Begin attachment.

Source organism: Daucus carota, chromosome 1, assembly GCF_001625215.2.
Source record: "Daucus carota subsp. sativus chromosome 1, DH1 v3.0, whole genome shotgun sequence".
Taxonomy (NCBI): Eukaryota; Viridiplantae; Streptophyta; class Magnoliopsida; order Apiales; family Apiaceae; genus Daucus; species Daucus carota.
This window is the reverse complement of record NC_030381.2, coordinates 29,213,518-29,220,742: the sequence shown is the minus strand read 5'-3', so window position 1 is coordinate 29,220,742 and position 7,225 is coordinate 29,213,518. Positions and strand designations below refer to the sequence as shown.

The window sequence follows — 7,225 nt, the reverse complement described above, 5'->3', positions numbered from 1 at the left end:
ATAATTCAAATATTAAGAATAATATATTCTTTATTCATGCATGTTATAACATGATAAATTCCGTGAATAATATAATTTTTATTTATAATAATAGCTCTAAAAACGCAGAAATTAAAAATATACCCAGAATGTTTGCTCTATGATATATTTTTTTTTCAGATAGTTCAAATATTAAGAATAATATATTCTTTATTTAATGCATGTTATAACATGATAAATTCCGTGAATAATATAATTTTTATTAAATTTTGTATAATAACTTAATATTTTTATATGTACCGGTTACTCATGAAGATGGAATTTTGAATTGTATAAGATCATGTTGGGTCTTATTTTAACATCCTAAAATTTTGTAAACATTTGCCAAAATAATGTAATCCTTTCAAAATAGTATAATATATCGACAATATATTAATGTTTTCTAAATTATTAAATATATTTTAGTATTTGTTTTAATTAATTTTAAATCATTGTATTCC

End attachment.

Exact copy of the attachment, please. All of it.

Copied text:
Source organism: Daucus carota, chromosome 1, assembly GCF_001625215.2.
Source record: "Daucus carota subsp. sativus chromosome 1, DH1 v3.0, whole genome shotgun sequence".
Taxonomy (NCBI): Eukaryota; Viridiplantae; Streptophyta; class Magnoliopsida; order Apiales; family Apiaceae; genus Daucus; species Daucus carota.
This window is the reverse complement of record NC_030381.2, coordinates 29,213,518-29,220,742: the sequence shown is the minus strand read 5'-3', so window position 1 is coordinate 29,220,742 and position 7,225 is coordinate 29,213,518. Positions and strand designations below refer to the sequence as shown.

The window sequence follows — 7,225 nt, the reverse complement described above, 5'->3', positions numbered from 1 at the left end:
ATAATTCAAATATTAAGAATAATATATTCTTTATTCATGCATGTTATAACATGATAAATTCCGTGAATAATATAATTTTTATTTATAATAATAGCTCTAAAAACGCAGAAATTAAAAATATACCCAGAATGTTTGCTCTATGATATATTTTTTTTTCAGATAGTTCAAATATTAAGAATAATATATTCTTTATTTAATGCATGTTATAACATGATAAATTCCGTGAATAATATAATTTTTATTAAATTTTGTATAATAACTTAATATTTTTATATGTACCGGTTACTCATGAAGATGGAATTTTGAATTGTATAAGATCATGTTGGGTCTTATTTTAACATCCTAAAATTTTGTAAACATTTGCCAAAATAATGTAATCCTTTCAAAATAGTATAATATATCGACAATATATTAATGTTTTCTAAATTATTAAATATATTTTAGTATTTGTTTTAATTAATTTTAAATCATTGTATTCC